• Wyoming has the second most land-based wind in the pipeline at 3,000 MW, followed by Illinois (2,247 MW), and New York (1,446 MW).

    • Numerous states along the coasts have offshore wind projects in development located in federal waters. Based on the state of power delivery, New York is leading the nation with 4,318 MW in development. New Jersey has 3,758 MW in development, ranking in second place. Massachusetts is in third with 3,242 MW, and Virginia in fourth (2,587 MW). Solar

    • Despite the numerous headwinds facing the industry, solar still makes up more than half of the development pipeline (56%), with 21,497 MW under construction and 48,492 MW in advanced development.

    • Texas ranks first for solar capacity in development as well, with nearly 12.8 GW, accounting for almost 20% of the total solar pipeline. California is a distant second, with 7,943 MW of solar in the pipeline. Indiana rounds out the top three with 5,234 MW.

    • Growth in the solar pipeline has slowed, however. Since the end of 2021, the solar pipeline has increased by just 5%. Between quarters in 2021, solar capacity in the pipeline increased by an average of nearly 15%. In addition to this slower growth, project developers are delaying expected commissioning dates and have expressed uncertainty about the future of many projects, with some reporting all solar project in the pre-construction phase as “on-hold.”


    • The battery storage pipeline continues to reach historic heights. As of the end of the quarter, 14,701 MW/36,533 MWh of storage capacity is in development. This is an 18% increase since the end of 2021. On average, the storage pipeline has grown by 20% each quarter over the last four quarters.

    • Hybrid projects have played a significant role in the growth of battery storage across the country. Of the 14,701 MW in development, 66% is part of a hybrid project, and 34% is standalone. • California, due to its high solar penetration rate and need to shift electricity generated by solar to other periods of the day, leads the storage pipeline with 5,941 MW, or 42% of the total pipeline. Texas sits in second but has more than 3,400 MW less in development. Nevada ranks third with 1,473 MW, and Arizona fourth with 1,316 MW.

    DOC Investigation Delays Projects

    • The Department of Commerce’s decision to initiate a review of Auxin’s petition to apply anti-dumping and countervailing duties against solar module manufacturers located in Southeast Asia has had an immediate, chilling effect on the U.S. solar industry.

    • ACP issued a market impact survey to gather a sample of the impacts this inquiry is already having on crystalline-silicon PV projects. The survey results include data from leading utility-solar developers representing over 150 active projects.

    • Prior to Commerce’s decision to initiate this inquiry, market researches anticipated 17 GWdc of utility-scale crystalline silicon (c-si) solar capacity to be added to the grid in 2022 and nearly 20 GWdc in 2023. ACP’s market impact survey indicates at least 65% of the projected c-si market across 2022-2023 is already at risk of cancellation or delay. The most common reason for delay/cancellation is a lack of module availability.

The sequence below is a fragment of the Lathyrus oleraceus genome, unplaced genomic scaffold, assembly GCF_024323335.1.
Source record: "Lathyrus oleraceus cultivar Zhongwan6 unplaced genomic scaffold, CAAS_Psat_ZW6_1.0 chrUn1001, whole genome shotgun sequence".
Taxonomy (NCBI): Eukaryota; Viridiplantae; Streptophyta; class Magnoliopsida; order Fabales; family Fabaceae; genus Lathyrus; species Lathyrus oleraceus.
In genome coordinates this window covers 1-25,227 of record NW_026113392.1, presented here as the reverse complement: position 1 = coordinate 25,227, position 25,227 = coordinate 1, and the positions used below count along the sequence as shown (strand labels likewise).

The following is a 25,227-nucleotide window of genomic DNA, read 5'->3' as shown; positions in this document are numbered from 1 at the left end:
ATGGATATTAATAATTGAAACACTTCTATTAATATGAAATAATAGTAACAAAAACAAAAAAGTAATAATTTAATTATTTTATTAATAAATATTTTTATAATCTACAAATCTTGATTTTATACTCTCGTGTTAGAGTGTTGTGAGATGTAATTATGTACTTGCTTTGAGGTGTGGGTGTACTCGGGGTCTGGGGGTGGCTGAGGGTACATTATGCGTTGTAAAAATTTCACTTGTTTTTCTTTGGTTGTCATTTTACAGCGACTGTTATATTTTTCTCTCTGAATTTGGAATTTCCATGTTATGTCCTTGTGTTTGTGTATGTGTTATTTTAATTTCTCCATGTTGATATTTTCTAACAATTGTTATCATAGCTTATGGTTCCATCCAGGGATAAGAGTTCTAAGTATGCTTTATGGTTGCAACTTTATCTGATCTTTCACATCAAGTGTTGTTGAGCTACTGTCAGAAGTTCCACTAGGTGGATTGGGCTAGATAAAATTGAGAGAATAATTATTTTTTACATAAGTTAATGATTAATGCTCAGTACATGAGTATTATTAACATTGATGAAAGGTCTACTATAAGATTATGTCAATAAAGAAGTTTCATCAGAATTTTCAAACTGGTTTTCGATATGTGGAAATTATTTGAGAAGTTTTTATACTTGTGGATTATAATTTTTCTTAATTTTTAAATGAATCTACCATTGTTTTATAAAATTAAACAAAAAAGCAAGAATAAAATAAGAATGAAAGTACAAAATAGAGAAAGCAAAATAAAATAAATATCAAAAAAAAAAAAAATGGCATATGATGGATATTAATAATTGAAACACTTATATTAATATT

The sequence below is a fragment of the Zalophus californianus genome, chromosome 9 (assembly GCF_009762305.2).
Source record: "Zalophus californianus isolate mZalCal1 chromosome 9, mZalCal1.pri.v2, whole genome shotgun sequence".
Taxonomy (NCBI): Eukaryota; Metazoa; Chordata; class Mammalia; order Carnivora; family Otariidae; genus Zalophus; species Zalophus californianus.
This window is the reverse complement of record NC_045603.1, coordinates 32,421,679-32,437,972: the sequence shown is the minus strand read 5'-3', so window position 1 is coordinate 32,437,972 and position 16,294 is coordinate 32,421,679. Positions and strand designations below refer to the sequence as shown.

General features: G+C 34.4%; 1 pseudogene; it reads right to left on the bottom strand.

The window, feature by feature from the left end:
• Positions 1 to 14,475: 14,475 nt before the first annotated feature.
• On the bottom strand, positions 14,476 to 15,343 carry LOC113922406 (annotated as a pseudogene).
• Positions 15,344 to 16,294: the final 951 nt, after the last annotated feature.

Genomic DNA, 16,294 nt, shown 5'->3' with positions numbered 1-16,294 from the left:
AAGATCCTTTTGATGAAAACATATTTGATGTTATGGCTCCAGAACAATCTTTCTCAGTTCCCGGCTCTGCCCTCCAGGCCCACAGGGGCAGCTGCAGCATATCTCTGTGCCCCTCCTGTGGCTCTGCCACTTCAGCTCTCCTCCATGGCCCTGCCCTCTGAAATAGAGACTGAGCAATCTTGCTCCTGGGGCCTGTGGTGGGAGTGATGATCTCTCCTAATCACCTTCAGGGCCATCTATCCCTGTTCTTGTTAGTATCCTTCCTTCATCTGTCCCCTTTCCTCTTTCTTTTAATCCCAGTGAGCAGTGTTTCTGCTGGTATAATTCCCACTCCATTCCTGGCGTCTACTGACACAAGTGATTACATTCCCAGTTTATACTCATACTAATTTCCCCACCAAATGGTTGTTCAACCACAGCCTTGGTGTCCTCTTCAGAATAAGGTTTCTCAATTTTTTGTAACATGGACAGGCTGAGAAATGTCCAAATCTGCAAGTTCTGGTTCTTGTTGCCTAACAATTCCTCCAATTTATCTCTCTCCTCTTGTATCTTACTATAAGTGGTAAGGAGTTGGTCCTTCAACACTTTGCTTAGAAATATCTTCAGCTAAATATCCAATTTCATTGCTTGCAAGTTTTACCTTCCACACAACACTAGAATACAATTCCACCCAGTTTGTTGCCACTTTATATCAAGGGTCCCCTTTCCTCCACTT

• Given the timing of Commerce’s decision announcement, we don’t expect to see an effect on quarterly deployment volumes until later in the year. This report covers January through March and Commerce’s decision became official on April 1st…

    Offshore Wind Activity State and Industry Updates

    • On January 31, Louisiana announced an offshore wind goal of 5 GW installed by 2035 as part of the state’s first ever Climate Action Plan. To date, nine states have set offshore wind procurement targets totaling nearly 45 GW.

    • On February 11, New York State broke ground on the 130 MW South Fork Wind Project as Ørsted and Eversource’s joint venture announced the approval of the final investment decision for the project. South Fork Wind Farm is expected to be operational by the end of 2023.

    • On February 28, EnBW announced it will sell its EnBW North America subsidiary and its wind operations in the US to TotalEnergies. The acquisition includes the New York and New Jersey offshore wind lease area that was recently awarded to EnBW and TotalEnergies in the February lease auction. Additionally, under the acquisition, TotalEnergies will acquire the shares held by EnBW in Castle Wind LLC, a joint venture with Trident Wind to develop the 1,000 MW wind project off the coast of California at Morro Bay.

    • In March, Equinor, BP, and Sustainable South Brooklyn Marine Terminal, L.P. announced that they will upgrade and build out the South Brooklyn Marine Terminal as an offshore wind operations and maintenance base that will support the Empire Wind and Beacon Wind projects. The terminal will also become a power interconnection site for the Empire Wind 1 project. Heavy lift platforms will also be built for wind turbine staging and installation for developers.

    • At the end of March, the House of Representatives passed a bill which creates citizenship-based restrictions for crews on foreign-flagged vessels working on offshore wind facilities that could create a serious impediment for domestic offshore wind construction.